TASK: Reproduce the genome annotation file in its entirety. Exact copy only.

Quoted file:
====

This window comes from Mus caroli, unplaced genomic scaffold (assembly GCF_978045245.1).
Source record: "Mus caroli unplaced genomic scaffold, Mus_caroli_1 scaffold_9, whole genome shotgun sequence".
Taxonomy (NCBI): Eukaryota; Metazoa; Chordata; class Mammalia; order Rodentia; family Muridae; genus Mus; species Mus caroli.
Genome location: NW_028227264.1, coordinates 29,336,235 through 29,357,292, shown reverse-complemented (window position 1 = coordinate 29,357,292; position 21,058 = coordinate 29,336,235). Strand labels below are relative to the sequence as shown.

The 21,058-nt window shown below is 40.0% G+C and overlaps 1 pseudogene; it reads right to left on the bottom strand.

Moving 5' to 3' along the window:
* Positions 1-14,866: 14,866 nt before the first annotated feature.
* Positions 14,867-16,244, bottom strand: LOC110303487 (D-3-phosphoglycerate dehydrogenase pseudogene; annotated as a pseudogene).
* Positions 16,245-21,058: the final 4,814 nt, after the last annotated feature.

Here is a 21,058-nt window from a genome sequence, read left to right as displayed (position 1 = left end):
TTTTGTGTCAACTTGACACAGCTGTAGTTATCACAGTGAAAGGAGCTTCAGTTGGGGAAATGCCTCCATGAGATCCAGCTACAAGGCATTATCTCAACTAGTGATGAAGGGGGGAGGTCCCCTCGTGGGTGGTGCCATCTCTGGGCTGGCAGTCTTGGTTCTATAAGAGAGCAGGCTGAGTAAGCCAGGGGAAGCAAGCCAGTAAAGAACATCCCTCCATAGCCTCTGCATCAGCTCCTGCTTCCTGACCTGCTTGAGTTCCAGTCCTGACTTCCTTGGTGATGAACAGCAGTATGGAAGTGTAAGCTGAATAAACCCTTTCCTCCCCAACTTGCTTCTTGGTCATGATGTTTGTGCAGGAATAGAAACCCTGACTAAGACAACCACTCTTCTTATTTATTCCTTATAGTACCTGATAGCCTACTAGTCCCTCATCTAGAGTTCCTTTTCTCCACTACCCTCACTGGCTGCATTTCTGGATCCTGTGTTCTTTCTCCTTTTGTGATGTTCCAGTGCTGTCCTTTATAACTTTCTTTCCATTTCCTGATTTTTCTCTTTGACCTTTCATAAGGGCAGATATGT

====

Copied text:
This window comes from Mus caroli, unplaced genomic scaffold (assembly GCF_978045245.1).
Source record: "Mus caroli unplaced genomic scaffold, Mus_caroli_1 scaffold_9, whole genome shotgun sequence".
Taxonomy (NCBI): Eukaryota; Metazoa; Chordata; class Mammalia; order Rodentia; family Muridae; genus Mus; species Mus caroli.
Genome location: NW_028227264.1, coordinates 29,336,235 through 29,357,292, shown reverse-complemented (window position 1 = coordinate 29,357,292; position 21,058 = coordinate 29,336,235). Strand labels below are relative to the sequence as shown.

The 21,058-nt window shown below is 40.0% G+C and overlaps 1 pseudogene; it reads right to left on the bottom strand.

Moving 5' to 3' along the window:
* Positions 1-14,866: 14,866 nt before the first annotated feature.
* Positions 14,867-16,244, bottom strand: LOC110303487 (D-3-phosphoglycerate dehydrogenase pseudogene; annotated as a pseudogene).
* Positions 16,245-21,058: the final 4,814 nt, after the last annotated feature.

Here is a 21,058-nt window from a genome sequence, read left to right as displayed (position 1 = left end):
TTTTGTGTCAACTTGACACAGCTGTAGTTATCACAGTGAAAGGAGCTTCAGTTGGGGAAATGCCTCCATGAGATCCAGCTACAAGGCATTATCTCAACTAGTGATGAAGGGGGGAGGTCCCCTCGTGGGTGGTGCCATCTCTGGGCTGGCAGTCTTGGTTCTATAAGAGAGCAGGCTGAGTAAGCCAGGGGAAGCAAGCCAGTAAAGAACATCCCTCCATAGCCTCTGCATCAGCTCCTGCTTCCTGACCTGCTTGAGTTCCAGTCCTGACTTCCTTGGTGATGAACAGCAGTATGGAAGTGTAAGCTGAATAAACCCTTTCCTCCCCAACTTGCTTCTTGGTCATGATGTTTGTGCAGGAATAGAAACCCTGACTAAGACAACCACTCTTCTTATTTATTCCTTATAGTACCTGATAGCCTACTAGTCCCTCATCTAGAGTTCCTTTTCTCCACTACCCTCACTGGCTGCATTTCTGGATCCTGTGTTCTTTCTCCTTTTGTGATGTTCCAGTGCTGTCCTTTATAACTTTCTTTCCATTTCCTGATTTTTCTCTTTGACCTTTCATAAGGGCAGATATGT